“We didn’t really have a lot to talk about at first because what is there to talk about?” says Grace. “Just — ‘how are you doing with the divorce? How are the kids? How are you handling it?’ And helping each other through that, and kind of catching up on our lives and where we were and what was going on.”
Still, they arranged to speak again and over the next few months, they connected frequently by video call. Grace and John felt drawn to one another and their calls became a bright spot in both their lives.
“I’d get home from work, and we’d sit down and I’d be watching TV and the webcam was on and we’d talk for the night,” says John.
After a while, John suggested he could come to the US and they could reunite in person.
Grace was hesitant — was this a terrible idea? She raised the question with her marriage counselor, who suggested seeing John could bring about some much needed closure.
“She said, ‘This will be good for you to see each other, and you’ll never see each other again. So it’s kind of a very safe thing to do. You’re not going to get into something complicated, because how could you? You’re so far away.’ That was her advice. And that backfired…”
Reunited in the US
Grace picked John up from Newark Airport in March 2008. Waiting in a taxi with a bottle of champagne and chocolate covered strawberries, she found herself thinking about the day, all those years ago, that she didn’t get on the airplane.
When she saw John again, Grace says “it was like getting back a missing piece of myself that I hadn’t realized was lost for so long.”
“It was amazing. Very emotional,” says John of their reunion. “It was just about like no time had passed, it was all very familiar and comfortable.”
Before John’s arrival, Grace was worried there would be awkward silences. She’d prepared conversation topics, but these prompts turned out to be unnecessary. After just a few days together, the decades did seem to melt away. Grace and John started to discuss maybe meeting again in a year’s time.
But as they spent more time together, the two realized they were more than just old friends. The connection they’d felt in 1984 was still there, and waiting a year to reunite felt impossible.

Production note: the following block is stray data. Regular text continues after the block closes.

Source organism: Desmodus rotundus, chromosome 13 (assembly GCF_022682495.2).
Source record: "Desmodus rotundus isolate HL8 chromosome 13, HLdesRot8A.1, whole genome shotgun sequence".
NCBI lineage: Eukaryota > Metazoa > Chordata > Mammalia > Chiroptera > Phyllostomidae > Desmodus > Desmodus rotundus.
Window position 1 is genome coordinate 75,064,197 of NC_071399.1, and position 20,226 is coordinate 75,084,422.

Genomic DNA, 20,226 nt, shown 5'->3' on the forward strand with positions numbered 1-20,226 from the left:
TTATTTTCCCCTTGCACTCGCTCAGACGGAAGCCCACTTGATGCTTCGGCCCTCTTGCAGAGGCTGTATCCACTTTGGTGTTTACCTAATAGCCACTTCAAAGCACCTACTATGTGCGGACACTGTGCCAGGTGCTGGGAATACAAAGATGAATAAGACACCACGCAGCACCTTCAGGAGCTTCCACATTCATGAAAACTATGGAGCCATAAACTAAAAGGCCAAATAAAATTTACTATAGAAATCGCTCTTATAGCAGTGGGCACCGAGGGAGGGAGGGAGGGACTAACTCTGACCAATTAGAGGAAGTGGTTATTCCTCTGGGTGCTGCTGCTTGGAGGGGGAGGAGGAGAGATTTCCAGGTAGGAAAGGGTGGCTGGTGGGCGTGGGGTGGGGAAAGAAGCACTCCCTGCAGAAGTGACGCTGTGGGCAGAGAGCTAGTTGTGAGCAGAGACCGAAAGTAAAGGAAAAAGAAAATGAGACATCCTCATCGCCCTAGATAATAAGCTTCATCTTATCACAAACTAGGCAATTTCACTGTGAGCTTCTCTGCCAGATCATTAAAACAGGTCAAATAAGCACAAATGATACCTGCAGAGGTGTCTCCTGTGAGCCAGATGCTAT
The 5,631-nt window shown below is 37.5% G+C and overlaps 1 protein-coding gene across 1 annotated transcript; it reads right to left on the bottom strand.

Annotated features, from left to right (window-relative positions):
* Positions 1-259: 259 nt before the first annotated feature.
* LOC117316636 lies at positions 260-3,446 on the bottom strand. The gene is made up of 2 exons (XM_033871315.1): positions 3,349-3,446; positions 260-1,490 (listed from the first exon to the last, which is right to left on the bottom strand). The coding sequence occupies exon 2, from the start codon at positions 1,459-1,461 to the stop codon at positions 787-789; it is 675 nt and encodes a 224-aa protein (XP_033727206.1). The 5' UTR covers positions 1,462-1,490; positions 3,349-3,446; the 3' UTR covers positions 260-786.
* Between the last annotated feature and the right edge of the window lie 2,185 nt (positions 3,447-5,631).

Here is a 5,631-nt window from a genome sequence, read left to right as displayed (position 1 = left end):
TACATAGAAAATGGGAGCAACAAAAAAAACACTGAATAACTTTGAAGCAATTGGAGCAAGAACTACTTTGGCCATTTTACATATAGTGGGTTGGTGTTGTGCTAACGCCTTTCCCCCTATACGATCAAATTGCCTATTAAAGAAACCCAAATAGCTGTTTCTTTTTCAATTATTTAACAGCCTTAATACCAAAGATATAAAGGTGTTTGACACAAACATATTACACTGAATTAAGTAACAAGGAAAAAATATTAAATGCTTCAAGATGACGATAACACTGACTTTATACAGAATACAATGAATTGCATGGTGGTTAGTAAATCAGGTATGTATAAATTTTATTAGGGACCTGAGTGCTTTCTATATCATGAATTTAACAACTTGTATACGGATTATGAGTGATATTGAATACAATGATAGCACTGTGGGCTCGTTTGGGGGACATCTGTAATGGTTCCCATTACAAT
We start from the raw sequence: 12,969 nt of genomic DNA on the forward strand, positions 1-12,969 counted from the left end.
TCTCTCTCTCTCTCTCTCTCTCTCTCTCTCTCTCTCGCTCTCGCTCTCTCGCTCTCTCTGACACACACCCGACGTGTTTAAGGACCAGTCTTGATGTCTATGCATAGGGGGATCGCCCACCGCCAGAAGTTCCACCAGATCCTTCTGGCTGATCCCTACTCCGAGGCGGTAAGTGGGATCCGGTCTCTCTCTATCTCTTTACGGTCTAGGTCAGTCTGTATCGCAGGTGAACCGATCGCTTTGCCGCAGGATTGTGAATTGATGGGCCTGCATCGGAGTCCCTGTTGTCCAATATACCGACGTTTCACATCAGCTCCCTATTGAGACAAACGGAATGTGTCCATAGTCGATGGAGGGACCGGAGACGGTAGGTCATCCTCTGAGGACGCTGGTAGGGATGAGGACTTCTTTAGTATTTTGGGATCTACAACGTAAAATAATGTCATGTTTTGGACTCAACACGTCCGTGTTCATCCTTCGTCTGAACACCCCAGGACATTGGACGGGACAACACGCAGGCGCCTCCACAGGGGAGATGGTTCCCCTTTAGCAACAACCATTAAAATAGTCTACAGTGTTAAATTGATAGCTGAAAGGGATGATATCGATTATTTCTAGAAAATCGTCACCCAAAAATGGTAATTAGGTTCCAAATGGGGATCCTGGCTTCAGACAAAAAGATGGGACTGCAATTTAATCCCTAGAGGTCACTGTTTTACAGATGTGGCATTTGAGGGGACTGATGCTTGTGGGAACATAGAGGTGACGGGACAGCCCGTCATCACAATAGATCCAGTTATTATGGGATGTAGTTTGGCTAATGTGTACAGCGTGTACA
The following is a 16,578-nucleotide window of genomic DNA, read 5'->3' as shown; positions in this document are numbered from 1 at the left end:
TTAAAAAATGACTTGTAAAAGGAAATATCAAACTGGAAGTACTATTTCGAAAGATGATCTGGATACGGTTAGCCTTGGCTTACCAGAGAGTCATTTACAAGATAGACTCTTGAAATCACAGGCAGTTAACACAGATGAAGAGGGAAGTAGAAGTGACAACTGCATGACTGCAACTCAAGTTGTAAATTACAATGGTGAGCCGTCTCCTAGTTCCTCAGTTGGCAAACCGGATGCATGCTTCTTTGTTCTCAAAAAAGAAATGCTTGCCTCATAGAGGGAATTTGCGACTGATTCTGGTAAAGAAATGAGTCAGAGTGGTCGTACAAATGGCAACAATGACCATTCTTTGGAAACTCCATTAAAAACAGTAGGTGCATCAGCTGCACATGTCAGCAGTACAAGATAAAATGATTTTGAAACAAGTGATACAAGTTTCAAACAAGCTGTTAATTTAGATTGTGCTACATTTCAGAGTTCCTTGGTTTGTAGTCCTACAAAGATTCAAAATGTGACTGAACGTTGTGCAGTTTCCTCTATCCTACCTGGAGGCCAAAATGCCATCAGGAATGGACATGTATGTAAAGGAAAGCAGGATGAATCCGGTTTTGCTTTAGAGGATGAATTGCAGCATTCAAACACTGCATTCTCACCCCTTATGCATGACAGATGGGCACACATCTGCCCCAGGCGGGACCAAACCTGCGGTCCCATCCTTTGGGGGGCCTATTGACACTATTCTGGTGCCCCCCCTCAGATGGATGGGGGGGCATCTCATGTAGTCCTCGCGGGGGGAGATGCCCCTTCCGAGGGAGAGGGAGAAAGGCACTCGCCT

“We were like, ‘Well, what are we going to do? Because now we can’t ever be apart again. We made a mistake — maybe we were young, maybe it was the right mistake and things worked out the way they were supposed to. But we can’t just go back to now being apart again,’” says Grace.
One evening, they reread the letters Grace had kept for all those years.
“It literally made us cry, to see the depth of emotion then, and that we could have let it slip away,” says Grace.
Then they found themselves recalling the phone conversation they’d had in 1984, right after Grace didn’t get on the plane.
“I said, ‘Wow, 22 years ago, I said we shouldn’t marry someone else.’ And he finished the sentence ‘….because we’ll never love somebody the way we love each other,’” says Grace,
“He remembered that — and that was like a stab in the heart of, ‘Okay, now, what are we going to do?’ This is going to be difficult and complicated.”
Grace and John lived on opposite sides of the globe. They were both going through divorces. They both had children they loved, and they wanted to be part of their lives. Following their hearts was complicated.
Still, several months later, Grace visited John in Australia, and less than a year after that, John moved to the US and the couple eloped.
“I was very emotional because we waited a lifetime, really, to say those words,” says Grace of their wedding day.
Falling in love again, 23 years later, was as bittersweet and complicated, as much as it was “euphoric.”
Some loved ones were hurt by their reunion. Some friends thought they were both going through midlife crises. For John, moving across the world from his children was particularly tough.
“It was extremely hard, extremely emotional,” he says.
“It was a couple of years of really difficult times with that move,” says Grace.
But as the dust settled, John and Grace were able to spend significant time in Australia, as well as in the US.
They became a cross-continental blended family, bringing their children together whenever they could. Some of John’s children have since studied and worked in the US.
“What’s amazing is all the five kids get on pretty well together,” says John. “We can take them on a vacation and everyone gets on well, we have a good time.”
“We like to think that in the end, when you get past the pain, we made all of our kids’ lives so much bigger, and set a great example for love,” says Grace.
Making up for lost time
Today, 15 years since their reunion, John and Grace still live together in the US, where they’re “making up for lost time.”
“It almost feels like we’d never been apart,” says John.
They try to enjoy, as Grace puts it, “a lot of traveling and adventures and experiences to create a lifetime of memories in a shorter, compressed period of time.”
Loved ones who were originally naysayers have come round in the interim. And as for Grace and John, they’ve both come to believe things happened the way they should have.
“It’s worked out the way it was meant to work out,” says John, who says the decision to be together wasn’t easy, but it’s always been worth it.
“If we tried to carry on from 1984, we probably wouldn’t have been mature enough to get through that period to get to where we are now,” says Grace. “So I feel sad, but I know that I have the best of it now. So it can’t really be sad, because it all worked out the way it was supposed to — despite all of our mistakes that we made, including me not getting on the plane.”